Edith: We could tie it to different back ends, like we tie it to New Relic, we tie it to actually optimize so you can see if people are even, and we have our own internal analytics.
Paul: Gotcha, okay. So this is the thing for me, that I started a project recently, and the first thing I did is built the dashboards for adoption. And we’re still at the stage in the project where there’s no adoption, or there’s tiny amount of adoption amongst early users.
A trickle. A trickle that you can’t even see on the graphs.
Edith: So it’s more like a fine mist.
Paul: A fine mist. But what you need to get is you need to get to the place where everyone is using this. ‘Cause if you just build it, they’re not going to come.
They need to be told about it, they need to understand how to use it, and getting those first customers to using it and where it’s deployed amongst them is it gives you incredible feedback about how one actually ships that software to the larger customer base.
Edith: Totally agree. I mean, this is classic Lean principles of just making sure some people can use it well before rolling it out further.
Paul: We discovered a part of the product that exactly three customers were using.
Edith: How did that make you feel?
Paul: Well, we didn’t actually know it was a feature. This was the idea that you could do deployments in parallel. So at CircleCI we paralyze your build and so the idea is that basically we take your test suite and split it across 20 or 50 or whatever machines.
But it turns out that that applied to deployment as well. And there were exactly three customers using that. And one of them had a valid use case for it. Out of thousands of customers, exactly one valid use case was there.
Edith: So what did you do with the feature?
Paul: We killed it.
Edith: Did you tell him?
Paul: I hope so. Yeah, I know. I think we reached out to that guy. There was another way for them to do it.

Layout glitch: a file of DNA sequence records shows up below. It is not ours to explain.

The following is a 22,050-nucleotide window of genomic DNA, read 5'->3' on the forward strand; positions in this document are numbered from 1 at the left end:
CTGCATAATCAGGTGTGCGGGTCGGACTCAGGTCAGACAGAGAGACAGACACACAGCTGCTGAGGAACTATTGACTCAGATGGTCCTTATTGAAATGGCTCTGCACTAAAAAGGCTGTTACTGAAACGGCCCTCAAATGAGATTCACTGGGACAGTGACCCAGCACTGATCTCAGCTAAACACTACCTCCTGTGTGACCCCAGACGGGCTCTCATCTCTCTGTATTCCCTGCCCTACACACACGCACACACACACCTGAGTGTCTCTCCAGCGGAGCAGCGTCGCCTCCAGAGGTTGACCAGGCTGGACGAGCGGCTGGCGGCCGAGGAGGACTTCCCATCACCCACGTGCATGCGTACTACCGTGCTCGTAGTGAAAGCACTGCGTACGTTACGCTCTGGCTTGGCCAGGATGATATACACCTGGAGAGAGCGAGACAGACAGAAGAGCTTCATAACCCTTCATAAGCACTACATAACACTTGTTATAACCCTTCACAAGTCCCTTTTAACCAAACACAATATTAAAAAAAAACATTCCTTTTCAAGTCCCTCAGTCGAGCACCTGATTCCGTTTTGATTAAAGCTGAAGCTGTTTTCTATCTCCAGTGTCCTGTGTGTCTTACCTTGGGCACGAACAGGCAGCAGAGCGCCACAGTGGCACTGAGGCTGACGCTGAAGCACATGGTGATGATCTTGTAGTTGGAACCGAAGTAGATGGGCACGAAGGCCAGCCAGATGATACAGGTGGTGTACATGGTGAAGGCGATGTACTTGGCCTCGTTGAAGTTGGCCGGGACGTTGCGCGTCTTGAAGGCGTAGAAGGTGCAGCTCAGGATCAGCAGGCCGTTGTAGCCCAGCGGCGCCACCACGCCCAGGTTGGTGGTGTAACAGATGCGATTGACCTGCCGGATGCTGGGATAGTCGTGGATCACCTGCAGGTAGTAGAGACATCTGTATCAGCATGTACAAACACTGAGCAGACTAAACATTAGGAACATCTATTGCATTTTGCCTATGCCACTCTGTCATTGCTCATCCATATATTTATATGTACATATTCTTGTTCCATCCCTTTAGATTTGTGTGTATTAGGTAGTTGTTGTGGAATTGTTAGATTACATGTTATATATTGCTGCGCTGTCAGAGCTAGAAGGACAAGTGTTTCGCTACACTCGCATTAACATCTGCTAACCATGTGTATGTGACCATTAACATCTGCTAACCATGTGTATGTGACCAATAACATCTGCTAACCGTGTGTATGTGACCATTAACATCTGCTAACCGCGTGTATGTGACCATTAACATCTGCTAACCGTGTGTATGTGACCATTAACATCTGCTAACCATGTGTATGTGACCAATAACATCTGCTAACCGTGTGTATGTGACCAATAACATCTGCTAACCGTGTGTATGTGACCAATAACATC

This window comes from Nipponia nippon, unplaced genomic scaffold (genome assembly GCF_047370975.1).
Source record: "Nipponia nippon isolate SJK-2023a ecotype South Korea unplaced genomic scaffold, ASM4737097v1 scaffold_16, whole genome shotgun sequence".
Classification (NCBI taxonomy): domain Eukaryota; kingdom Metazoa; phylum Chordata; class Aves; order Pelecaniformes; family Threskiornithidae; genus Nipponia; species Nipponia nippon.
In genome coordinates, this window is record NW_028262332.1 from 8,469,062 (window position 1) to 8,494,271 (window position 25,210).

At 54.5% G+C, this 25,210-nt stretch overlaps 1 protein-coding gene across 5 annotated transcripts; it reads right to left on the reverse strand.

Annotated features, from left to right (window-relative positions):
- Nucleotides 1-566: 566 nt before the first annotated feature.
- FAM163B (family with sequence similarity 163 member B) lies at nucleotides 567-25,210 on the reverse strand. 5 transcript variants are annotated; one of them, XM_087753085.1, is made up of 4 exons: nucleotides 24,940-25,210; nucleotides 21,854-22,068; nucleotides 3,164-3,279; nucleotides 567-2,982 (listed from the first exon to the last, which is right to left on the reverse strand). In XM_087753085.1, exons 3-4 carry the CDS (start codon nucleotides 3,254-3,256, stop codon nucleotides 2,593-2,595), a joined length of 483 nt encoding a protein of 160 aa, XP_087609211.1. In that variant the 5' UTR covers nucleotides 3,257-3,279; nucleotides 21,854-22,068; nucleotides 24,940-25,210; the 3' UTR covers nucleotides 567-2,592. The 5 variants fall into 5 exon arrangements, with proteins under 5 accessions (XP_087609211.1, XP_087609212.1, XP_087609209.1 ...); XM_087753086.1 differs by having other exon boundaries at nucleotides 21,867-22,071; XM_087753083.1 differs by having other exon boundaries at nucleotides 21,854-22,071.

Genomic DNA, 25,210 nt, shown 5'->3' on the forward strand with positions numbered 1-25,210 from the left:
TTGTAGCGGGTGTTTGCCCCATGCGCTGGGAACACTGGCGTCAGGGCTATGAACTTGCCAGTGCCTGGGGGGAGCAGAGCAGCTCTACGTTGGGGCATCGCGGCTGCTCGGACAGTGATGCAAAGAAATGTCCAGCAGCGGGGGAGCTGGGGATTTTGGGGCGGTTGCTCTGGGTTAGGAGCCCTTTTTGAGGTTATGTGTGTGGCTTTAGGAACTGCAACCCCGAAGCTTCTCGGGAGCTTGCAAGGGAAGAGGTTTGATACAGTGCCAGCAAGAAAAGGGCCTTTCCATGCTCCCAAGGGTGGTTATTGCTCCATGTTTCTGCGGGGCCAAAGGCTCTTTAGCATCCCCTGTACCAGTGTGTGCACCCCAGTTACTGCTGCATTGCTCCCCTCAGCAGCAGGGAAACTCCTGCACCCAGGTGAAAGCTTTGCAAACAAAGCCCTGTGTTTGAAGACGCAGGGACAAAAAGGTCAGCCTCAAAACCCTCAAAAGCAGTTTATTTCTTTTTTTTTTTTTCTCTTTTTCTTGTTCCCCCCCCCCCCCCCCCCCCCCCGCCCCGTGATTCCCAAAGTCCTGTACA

The painful part of project management is also when you have a feature that you like to kill but that a subset of power users loves.
So like at TripIt, we’re a mobile travel itinerary but we let people do a printout. And one time we’re like, oh nobody prints anymore, let’s just kill it. Turns out that people print and they really really like printouts.
Paul: Right, right. I understand that, yeah.
Edith: Like particularly if you’re traveling to a foreign country.
Paul: Yeah, you’re not going to have internet or your phone’s going to be dead.
Edith: Or you want to show something to a passport guard.
Paul: Yeah, or a local. Without handing over your phone, like here’s what I’m doing.
Edith: Yeah, so they were furious with us.
Paul: Right. So, had you killed it at that stage?
Edith: Oh we killed it. Like we were just like oh, we didn’t have good analytics on people printing, so we just said oh nobody’s printing, let’s kill it.
Paul: Oh, wow wow.
Edith: So our analytics later was that people complained. Quite loudly.
Paul: And so had you properly killed it at that point, or had you merely disabled it to see if it went away?
Edith: Let’s see. We disabled it. I think we could get it back but people were really really upset.
I like the thing of shipping something turned off, rather than actually deleting the code. Even though it’s incredibly cathartic to delete the code and to hide and it and remove it. But the turning something off with a feature flag is just a lot better way to sunset something.